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Episode Guide

You can view all of the following episodes of Mad Movies in their entirety by visiting The Vault, where you’ll be prompted to register.

 

  • “Cyrano de Bergerac (1950)” – Jose Ferrer plays the famous poet who becomes a job-hungry egomaniac in this version.
  • “Santa Fe Trail (1940)” – Ron Reagan Jr. (Errol Flynn) has a nightmare that his father (Ronald Reagan) is running against Abraham Lincoln for the Presidency.
  • “The Little Princess (1939)” – Shirley Temple is possessed by a doll, and only a song-and-dance exorcism can save her.
  • “A Star Is Born (1937)” – Janet Gaynor is an unfortunate little girl who needs a date in this reworking.
  • “Shock (Pts. 1 & 2) (1946)” – The only two-episode Mad Movie parodies the lust, intrigue and murder of a soap opera… and finds a doctor (Vincent Price) who still makes house calls!
  • “Night of the Living Dead (1968)” – A party with no food or drink becomes a wild free-for-all for Judith O’Dea and Duane Jones. Features a special appearance by Harry Medved, co-creator (with brother Michael) of the Golden Turkey Awards.
  • “Nothing Sacred (1937)” – A woman (Carole Lombard) hires a detective (Fredric March) to locate her friends—who are over the rainbow.
  • “Sherlock Holmes and the Secret Weapon (1943)” – Holmes and Watson (Basil Rathbone, Nigel Bruce) are hired to stop a conspiracy from stealing library books and selling them on the black market.
  • “Doll Face (1946)” – A behind-the-scenes look at the world of beauty contests, with Vivian Blaine, Dennis O’Keefe, Perry Como and Carmen Miranda.
  • “Under California Stars (1948)” – a compulsive gambler (Roy Rogers) cannot control his urges.
  • “My Favorite Brunette (1947)” – In a spoof of this Bob Hope classic, the head of a gangster family receives a death threat.
  • “Outpost in Morocco (1949)” – A spy thriller in which the hero pulls the plug on water thieves. Guest appearance by Marie Windsor, who played Cara in the original 1949 film.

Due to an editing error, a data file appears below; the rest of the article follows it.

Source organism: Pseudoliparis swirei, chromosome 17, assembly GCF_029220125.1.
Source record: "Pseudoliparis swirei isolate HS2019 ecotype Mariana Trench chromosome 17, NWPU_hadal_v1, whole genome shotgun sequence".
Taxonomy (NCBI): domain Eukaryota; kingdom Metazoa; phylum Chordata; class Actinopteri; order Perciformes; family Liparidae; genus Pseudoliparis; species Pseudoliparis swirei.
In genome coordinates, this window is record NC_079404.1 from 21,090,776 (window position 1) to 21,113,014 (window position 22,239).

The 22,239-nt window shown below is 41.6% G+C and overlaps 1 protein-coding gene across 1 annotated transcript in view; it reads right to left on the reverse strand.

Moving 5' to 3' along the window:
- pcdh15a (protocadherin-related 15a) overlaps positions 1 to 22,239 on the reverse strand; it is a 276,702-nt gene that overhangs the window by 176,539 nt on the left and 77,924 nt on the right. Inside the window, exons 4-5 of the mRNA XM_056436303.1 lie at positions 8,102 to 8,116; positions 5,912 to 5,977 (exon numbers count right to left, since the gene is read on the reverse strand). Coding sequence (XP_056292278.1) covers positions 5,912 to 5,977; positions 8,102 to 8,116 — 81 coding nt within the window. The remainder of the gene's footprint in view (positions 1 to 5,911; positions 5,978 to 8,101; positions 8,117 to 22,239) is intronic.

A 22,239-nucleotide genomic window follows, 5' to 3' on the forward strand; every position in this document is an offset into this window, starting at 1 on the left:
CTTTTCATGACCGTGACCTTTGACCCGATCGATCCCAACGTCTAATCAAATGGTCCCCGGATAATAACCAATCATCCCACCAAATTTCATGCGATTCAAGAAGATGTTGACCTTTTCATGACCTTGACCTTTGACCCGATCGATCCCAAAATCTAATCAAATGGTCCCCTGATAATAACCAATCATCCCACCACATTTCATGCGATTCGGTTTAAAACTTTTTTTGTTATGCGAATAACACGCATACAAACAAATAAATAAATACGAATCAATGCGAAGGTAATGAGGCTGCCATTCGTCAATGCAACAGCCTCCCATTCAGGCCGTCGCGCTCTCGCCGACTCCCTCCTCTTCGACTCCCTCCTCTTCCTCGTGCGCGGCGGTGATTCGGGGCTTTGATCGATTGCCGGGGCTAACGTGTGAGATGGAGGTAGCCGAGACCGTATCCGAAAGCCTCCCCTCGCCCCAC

• “The Inspector General (1949)” – Danny Kaye is a rock star with a military look in this parody.
  • “D.O.A. (1950)” – In a spoof of “I Love Lucy,” a man (Edmund O’Brien) searches for his missing wife and winds up falling in love with his wife’s friend Ethel.
  • “The Stranger (1946)” – A sleazy tabloid editor (Edward G. Robinson) wants to make former hunchback Quasimodo (Orson Welles) the subject of an article in this spoof.
  • “This is the Army (1943)” – In this spoof of the Irving Berlin musical, President Reagan decides to reenlist in order to supervise things from the inside.
  • “Beneath the 12-Mile Reef (1953)” – Jack Cousteau (Gilbert Roland) and crew try to stop marauders from stripping the ocean floor of the endangered sea brain. Also: an interview with actress Terry Moore, who starred in the original 1953 film.
  • “The Perils of Pauline (1947)” – Against her husband’s (John Lund) wishes, Pauline (Betty Hutton) runs for mayor in this parody.
  • “Decameron Nights (1953)” – The not so “happily-ever-after” part of romance is seen when Cinderella (Joan Fontaine) and her prince (Louis Jourdan) experience marital problems.
  • “Captain Scarlett (1953)” – No one is safe when Robin Hood, Red Riding Hood and Captain Scarlett (Richard Greene, Leonora Amar, Nedrick Young) join forces to fight tyranny in this parody.
  • “The Outlaw (1943)” – Billy the Kid, Bat Masterson and Doc Holliday (Jack Buetel, Thomas Mitchell, Walter Huston) rub elbows in this offbeat version of Howard Hughes’ classic.
  • “Zorro’s Fighting Legion (1939)” – In this spoof, the masked avenger (Reed Hadley) faces a deadly challenge from a mechanical villain.
  • “The Divorce of Lady X (1938)” – A swingers’ magazine provides the setting for this parody, starring Merle Oberon and Laurence Olivier.
  • “Mad Movies Double Feature” – Robbery suspects abound in this double feature including “Dressed to Kill (1946),” with Holmes and Watson in pursuit of midget thieves; and “Daniel Boone (1936)” (George O’Brien) in search of the local hoods who stole his coonskin cap.
  • “The Best of Mad Movies” – Host (and L.A. Connection founder) Kent Skov looks back at highlights from the previous episodes, and the gang voice an all new Mad Movie made from rejected bits of the previous films. (final episode)